News | March 30, 2017

How to Break the ISIS Brand

The EastWest Institute’s Brussels Center organized a roundtable with Dr. Anne Speckhard, Adjunct Associate Professor of Psychiatry, at Georgetown University and Director of the International Center for the Study of Violent Extremism (ICSVE) on March 15. Speckhard shared insights into her newest research on how to discredit ISIS from the inside and break the “ISIS brand” by creating and flooding the internet with powerful counter-narratives to their claims of creating a utopian “Caliphate” and Internet seduction of vulnerable sectors of society.

The roundtable was attended by representatives of think tanks, NGOs, NATO and EU institutions, diplomatic delegations to the EU, as well as Belgian police representatives.

Since establishing the “caliphate” in 2014, ISIS has unleashed an unprecedented social-media recruiting drive that has attracted more than 30,000 foreign fighters from over 100 countries. The terrorist group has mastered the art of video-based propaganda and online recruitment—attracting the curious and then “swarming” those who engage or endorse their online products. As ISIS continues to stretch its reach through recruitment beyond borders, discrediting the group’s ideology is essential and may be the most influential tool for preventing and dissuading others from joining ISIS.

To that end, over the past one and a half years Dr. Anne Speckhard and her colleagues at ICSVE have conducted more than 40 interviews with ISIS defectors from Syria, Western Europe, Central Asia and the Balkans, as well as 12 European parents of those who went to ISIS and shared personal horror stories of ISIS brutality and hypocrisy, most captured on video. ICSVE is taking the raw interview material and editing them down into short video clips that mimic ISIS propaganda, naming them with pro-ISIS titles and opening screens that look like ISIS, to load on the internet to fight the group’s online recruiting. The clips have been successfully focus-tested in Central Asia, the Balkans, Western Europe and the U.S., as well as in interventions on Facebook with ISIS endorsers and in ISIS Telegram chat rooms.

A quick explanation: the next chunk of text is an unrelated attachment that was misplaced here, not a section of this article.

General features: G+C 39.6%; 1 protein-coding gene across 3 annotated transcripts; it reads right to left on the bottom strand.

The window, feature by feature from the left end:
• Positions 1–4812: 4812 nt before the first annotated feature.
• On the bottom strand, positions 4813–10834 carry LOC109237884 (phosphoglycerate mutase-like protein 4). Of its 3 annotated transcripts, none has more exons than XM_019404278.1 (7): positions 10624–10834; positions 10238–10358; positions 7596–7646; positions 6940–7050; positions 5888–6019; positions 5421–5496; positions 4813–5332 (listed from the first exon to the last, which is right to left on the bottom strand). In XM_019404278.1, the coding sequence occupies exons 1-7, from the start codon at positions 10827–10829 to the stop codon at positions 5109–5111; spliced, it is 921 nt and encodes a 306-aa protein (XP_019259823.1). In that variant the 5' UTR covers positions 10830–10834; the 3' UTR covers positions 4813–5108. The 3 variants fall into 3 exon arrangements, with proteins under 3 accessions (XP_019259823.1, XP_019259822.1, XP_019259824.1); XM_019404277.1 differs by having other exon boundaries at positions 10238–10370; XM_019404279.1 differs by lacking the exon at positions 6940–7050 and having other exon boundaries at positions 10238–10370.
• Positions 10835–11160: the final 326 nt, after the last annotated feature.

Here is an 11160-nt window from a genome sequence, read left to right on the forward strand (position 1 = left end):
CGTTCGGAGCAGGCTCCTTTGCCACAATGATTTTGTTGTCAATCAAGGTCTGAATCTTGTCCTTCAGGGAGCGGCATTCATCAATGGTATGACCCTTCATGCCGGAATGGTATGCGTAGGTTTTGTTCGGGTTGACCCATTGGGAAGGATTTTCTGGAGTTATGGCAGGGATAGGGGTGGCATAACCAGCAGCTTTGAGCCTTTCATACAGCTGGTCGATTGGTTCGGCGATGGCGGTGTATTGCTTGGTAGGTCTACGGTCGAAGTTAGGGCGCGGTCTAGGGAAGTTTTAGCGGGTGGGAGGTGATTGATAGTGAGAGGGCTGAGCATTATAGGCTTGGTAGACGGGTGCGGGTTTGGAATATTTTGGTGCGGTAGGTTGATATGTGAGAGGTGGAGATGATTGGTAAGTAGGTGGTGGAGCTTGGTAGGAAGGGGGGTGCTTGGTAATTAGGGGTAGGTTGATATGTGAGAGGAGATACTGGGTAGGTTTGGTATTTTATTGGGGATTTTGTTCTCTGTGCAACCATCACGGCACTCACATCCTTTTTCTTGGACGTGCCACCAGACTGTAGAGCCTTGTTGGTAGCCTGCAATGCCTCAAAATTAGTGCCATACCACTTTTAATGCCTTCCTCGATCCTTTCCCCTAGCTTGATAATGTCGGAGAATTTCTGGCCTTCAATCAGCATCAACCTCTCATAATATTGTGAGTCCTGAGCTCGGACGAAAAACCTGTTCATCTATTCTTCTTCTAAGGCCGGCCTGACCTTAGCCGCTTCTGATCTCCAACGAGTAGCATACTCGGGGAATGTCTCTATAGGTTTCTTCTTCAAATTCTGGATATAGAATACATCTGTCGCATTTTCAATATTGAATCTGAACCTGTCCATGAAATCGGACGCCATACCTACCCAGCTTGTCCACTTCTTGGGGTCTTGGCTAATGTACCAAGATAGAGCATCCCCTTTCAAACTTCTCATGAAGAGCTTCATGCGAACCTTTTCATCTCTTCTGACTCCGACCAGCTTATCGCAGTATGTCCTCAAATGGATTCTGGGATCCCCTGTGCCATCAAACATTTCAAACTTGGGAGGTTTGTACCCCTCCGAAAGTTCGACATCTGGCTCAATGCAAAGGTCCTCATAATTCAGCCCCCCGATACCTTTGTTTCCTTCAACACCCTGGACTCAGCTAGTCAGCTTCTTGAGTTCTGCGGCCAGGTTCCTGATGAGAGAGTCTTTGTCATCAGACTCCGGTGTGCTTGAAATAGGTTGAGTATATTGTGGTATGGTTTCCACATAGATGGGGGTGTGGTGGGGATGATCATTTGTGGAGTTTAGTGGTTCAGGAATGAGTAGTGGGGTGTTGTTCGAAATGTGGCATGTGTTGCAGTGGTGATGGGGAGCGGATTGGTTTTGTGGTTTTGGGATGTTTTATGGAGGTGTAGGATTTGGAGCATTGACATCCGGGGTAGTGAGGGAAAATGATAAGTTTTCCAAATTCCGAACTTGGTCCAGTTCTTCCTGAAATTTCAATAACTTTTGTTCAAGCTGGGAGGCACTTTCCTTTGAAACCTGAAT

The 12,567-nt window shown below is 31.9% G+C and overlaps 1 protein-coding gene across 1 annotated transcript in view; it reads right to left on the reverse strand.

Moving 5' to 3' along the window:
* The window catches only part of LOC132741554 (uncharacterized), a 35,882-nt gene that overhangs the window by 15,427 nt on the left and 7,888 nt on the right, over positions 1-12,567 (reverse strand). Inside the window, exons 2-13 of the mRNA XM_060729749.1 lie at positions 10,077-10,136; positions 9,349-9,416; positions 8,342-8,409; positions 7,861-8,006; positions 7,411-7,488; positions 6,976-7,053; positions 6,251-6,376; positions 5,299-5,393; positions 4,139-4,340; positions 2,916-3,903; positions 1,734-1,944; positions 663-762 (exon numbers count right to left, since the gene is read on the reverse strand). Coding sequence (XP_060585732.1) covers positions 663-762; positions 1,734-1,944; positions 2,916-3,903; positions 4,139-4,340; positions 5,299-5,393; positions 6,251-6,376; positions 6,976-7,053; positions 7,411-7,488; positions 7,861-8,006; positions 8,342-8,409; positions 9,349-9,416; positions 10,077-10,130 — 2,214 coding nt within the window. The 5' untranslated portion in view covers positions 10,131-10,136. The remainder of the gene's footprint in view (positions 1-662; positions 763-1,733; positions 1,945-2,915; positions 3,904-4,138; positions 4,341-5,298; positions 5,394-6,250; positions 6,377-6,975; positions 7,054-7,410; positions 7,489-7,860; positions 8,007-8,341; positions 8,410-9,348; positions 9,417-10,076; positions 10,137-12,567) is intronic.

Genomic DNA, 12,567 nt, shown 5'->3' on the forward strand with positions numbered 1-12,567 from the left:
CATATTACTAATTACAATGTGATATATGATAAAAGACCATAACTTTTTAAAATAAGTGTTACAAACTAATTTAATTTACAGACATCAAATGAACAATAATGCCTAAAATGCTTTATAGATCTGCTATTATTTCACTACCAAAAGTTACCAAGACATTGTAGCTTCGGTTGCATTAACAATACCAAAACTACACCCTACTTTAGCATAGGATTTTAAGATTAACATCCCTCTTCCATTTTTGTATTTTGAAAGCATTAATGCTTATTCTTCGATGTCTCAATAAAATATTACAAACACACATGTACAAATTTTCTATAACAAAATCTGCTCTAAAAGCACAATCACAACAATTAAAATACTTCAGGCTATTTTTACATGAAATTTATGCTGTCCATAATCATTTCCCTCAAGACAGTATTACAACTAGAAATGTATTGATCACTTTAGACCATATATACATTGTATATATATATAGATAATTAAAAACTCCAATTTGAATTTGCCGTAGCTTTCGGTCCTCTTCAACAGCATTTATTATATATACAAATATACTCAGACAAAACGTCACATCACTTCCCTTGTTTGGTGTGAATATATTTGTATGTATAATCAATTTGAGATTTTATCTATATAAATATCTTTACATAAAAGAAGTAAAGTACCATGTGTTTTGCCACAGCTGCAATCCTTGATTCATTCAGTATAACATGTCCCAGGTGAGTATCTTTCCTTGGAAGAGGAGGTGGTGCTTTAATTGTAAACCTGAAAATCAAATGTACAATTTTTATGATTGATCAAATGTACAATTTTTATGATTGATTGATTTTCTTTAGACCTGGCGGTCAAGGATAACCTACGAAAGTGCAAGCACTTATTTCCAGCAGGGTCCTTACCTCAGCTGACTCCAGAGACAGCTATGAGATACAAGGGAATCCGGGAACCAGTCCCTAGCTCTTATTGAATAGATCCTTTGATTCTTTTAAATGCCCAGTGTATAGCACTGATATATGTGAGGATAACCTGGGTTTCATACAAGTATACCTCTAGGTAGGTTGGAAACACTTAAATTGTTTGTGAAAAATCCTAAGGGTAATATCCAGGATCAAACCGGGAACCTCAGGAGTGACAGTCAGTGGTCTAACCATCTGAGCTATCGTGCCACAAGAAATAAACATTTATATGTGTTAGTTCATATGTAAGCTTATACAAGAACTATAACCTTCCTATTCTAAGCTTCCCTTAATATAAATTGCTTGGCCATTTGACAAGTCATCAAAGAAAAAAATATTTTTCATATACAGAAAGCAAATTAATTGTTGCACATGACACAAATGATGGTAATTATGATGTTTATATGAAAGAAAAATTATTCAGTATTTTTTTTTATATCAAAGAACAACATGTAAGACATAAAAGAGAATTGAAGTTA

Just like other brands, ISIS provides a lifestyle to its believers. In the words of Dr. Speckhard, “if you buy a Coca Cola, you buy a lifestyle.”  But ISIS is more than a brand. In a world where grand narratives have collapsed, ISIS presents itself and is seen by its true and die-hard believers as an alternative governance.

Is it possible to break the ISIS brand? This is a daunting task but not impossible. Local and international stakeholders that work on de-radicalization should, among other things, focus on the identity, social, political, and economic needs of vulnerable communities. Setting up helplines for vulnerable families can be very effective. In fact, this method has been applied with success in Germany. Western countries with vulnerable Muslim communities need to initiate overdue open, peaceful, and transparent debates on the thorny topic of identity. Furthermore, successful role models from migrant backgrounds can and should play transformative roles in providing an alternative lifestyle for the ISIS brand.